Two years ago, a longtime customer walked into Barronelle Stutzman's flower shop with a request: the customer—who is gay—asked Stutzman to provide flowers for his wedding. Stutzman declined, citing her Christian faith's objections to same-sex marriage, and was eventually charged with violating Washington's state anti-discrimination statute.
This month the Supreme Court will decide whether or not to make same-sex marriage legal in the United States. While the courts and lawmakers have been wrestling with the rights of gay and lesbian Americans, so too have the country's churches.
Indiana is no longer the industrial and agricultural state that many perceive it to be. It's population has become more diverse as a result of its attractiveness to people fleeing the high costs of coastal living, and Indianapolis' success in drawing 'the creative class' and tech and innovative businesses. And that's why the Religious Freedom law has touched off such a battle in the state.
Thousands of people marched in Indiana's largest city on Saturday to protest a state law that supporters contend promotes religious freedom but detractors see as a covert move to support discrimination against gay people.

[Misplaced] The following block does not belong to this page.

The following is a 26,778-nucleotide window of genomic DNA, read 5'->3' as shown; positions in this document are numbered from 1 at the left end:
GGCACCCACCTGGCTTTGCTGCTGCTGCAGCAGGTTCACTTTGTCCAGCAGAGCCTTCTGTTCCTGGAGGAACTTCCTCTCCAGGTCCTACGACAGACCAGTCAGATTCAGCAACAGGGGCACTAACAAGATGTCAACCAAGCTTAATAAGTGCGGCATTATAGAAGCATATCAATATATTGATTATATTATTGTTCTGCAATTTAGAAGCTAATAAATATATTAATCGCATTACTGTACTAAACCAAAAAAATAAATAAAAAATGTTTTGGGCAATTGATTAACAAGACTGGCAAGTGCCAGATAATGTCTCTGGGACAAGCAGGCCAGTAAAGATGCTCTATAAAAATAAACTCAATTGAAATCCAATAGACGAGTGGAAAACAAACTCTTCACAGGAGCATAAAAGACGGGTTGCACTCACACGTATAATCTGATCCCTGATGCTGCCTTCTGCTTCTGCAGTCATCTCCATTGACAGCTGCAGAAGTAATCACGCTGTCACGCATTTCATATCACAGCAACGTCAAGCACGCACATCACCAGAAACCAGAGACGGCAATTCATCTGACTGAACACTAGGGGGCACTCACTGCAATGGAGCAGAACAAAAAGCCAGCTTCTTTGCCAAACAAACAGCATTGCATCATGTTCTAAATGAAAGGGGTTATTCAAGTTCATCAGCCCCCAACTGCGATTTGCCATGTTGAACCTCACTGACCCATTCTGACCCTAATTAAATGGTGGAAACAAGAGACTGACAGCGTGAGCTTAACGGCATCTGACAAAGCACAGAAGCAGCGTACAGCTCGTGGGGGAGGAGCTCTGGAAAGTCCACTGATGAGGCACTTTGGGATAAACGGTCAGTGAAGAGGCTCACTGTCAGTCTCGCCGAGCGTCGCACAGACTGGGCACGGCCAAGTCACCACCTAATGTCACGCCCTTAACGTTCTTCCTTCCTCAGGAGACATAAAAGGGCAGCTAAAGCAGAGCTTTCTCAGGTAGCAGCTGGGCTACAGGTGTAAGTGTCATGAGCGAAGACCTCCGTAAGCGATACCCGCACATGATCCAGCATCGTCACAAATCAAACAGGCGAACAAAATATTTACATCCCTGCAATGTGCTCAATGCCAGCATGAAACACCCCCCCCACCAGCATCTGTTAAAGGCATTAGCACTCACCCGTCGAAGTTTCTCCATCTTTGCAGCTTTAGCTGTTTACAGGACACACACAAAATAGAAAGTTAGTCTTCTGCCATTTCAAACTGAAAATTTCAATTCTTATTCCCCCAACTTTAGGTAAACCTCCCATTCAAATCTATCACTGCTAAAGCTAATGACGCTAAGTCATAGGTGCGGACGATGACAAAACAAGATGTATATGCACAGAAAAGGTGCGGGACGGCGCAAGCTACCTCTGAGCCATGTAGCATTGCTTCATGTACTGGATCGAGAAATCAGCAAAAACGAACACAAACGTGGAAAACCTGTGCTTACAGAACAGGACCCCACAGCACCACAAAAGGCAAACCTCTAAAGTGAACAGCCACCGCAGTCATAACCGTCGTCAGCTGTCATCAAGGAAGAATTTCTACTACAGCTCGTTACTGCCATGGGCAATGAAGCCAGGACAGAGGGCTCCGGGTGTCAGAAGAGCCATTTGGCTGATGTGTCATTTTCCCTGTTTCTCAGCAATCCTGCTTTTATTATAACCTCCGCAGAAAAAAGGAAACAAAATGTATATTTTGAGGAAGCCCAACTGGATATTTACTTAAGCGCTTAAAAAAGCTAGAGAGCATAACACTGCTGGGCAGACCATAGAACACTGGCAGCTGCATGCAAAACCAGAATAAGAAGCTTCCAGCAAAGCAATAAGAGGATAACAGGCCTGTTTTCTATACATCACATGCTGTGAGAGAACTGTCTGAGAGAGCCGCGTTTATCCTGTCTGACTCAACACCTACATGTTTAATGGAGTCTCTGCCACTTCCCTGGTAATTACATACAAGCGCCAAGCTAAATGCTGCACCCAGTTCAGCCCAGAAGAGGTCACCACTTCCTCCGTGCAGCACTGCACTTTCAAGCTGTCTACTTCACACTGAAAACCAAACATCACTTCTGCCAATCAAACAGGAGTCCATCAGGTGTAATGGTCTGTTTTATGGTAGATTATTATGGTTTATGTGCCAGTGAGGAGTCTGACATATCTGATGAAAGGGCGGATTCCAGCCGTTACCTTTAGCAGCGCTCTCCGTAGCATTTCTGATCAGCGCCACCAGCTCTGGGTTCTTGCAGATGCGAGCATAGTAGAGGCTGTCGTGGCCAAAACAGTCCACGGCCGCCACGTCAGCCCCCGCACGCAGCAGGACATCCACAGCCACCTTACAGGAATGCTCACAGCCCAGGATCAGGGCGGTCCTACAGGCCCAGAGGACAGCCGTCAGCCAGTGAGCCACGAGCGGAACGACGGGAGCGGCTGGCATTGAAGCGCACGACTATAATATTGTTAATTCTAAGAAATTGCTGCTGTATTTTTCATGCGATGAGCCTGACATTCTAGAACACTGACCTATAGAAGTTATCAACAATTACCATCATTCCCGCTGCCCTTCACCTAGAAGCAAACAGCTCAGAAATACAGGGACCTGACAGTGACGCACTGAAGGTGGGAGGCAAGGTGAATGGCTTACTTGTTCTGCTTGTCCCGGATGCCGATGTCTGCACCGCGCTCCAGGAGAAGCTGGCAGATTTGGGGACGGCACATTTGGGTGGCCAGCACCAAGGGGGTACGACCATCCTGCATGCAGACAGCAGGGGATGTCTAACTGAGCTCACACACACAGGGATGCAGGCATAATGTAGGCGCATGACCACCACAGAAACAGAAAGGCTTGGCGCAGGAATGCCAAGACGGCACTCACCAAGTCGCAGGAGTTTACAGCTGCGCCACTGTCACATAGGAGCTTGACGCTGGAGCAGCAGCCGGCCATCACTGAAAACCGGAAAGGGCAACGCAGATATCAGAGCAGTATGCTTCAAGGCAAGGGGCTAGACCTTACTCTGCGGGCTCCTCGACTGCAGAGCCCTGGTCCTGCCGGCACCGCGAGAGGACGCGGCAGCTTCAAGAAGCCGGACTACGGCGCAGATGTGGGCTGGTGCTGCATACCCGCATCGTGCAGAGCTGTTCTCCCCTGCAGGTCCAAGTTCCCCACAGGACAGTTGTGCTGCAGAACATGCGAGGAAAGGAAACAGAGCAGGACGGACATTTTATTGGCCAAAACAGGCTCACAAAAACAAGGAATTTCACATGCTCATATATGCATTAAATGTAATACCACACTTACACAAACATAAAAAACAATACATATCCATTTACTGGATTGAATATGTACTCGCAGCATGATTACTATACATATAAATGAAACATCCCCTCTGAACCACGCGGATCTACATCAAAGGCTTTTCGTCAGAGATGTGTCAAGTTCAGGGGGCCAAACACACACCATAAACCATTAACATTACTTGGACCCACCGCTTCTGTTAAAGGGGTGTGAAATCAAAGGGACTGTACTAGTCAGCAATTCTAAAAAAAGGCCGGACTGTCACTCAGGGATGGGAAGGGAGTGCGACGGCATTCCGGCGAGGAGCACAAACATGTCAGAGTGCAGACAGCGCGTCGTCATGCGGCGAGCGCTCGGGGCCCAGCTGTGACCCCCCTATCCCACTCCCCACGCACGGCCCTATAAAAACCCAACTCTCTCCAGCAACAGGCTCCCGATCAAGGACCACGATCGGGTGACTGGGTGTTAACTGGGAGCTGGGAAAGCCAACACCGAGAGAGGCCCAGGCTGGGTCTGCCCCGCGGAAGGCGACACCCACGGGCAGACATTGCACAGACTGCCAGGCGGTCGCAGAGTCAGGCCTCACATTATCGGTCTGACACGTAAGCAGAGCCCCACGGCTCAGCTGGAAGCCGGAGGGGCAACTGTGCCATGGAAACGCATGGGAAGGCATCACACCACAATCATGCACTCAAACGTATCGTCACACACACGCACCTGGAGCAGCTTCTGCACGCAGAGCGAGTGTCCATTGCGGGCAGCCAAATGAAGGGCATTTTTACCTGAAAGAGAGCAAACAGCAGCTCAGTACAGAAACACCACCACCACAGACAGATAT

American Christians are increasingly aware that the church has a political image problem, and are increasingly eager to repair it. Association with the Religious Right, the once-dominant political machine whose public credibility seems to be in steady decline, is quickly becoming a source of embarrassment for all but the most conservative congregations.
On June 5, Franklin Graham took to his Facebook page to provoke a boycott of Wells Fargo. The bank has released a series of nine new commercials profiling their customer diversity, including one featuring a lesbian couple learning sign language in advance of adopting a deaf child.
Last week, Indiana Governor Mike Pence signed into law SB101, the state's religious freedom bill, which prompted a sharp and vocal backlash. Critics say the bill will allow discrimination against the LGBT community on religious grounds.
In a statement explaining his decision to sit as an independent, James Lunney said he wants to place some distance between himself and the Harper government so he can “defend my beliefs” without it reflecting back on the Conservative caucus, which he made a point of framing as diverse
The Arkansas Legislature on Tuesday gave final approval to a bill that critics charge could allow discrimination against gays and lesbians in the name of religious beliefs. The passage came hours after Indiana’s governor promised a legislative fix for that state’s version of the bill, which has led to a national uproar and some boycotts.
Despite an outcry from businesses and organizations, Indiana Gov. Mike Pence signed the 'Religious Freedom Restoration Act,' which critics say discriminates against gay Hoosiers and those visiting the state.
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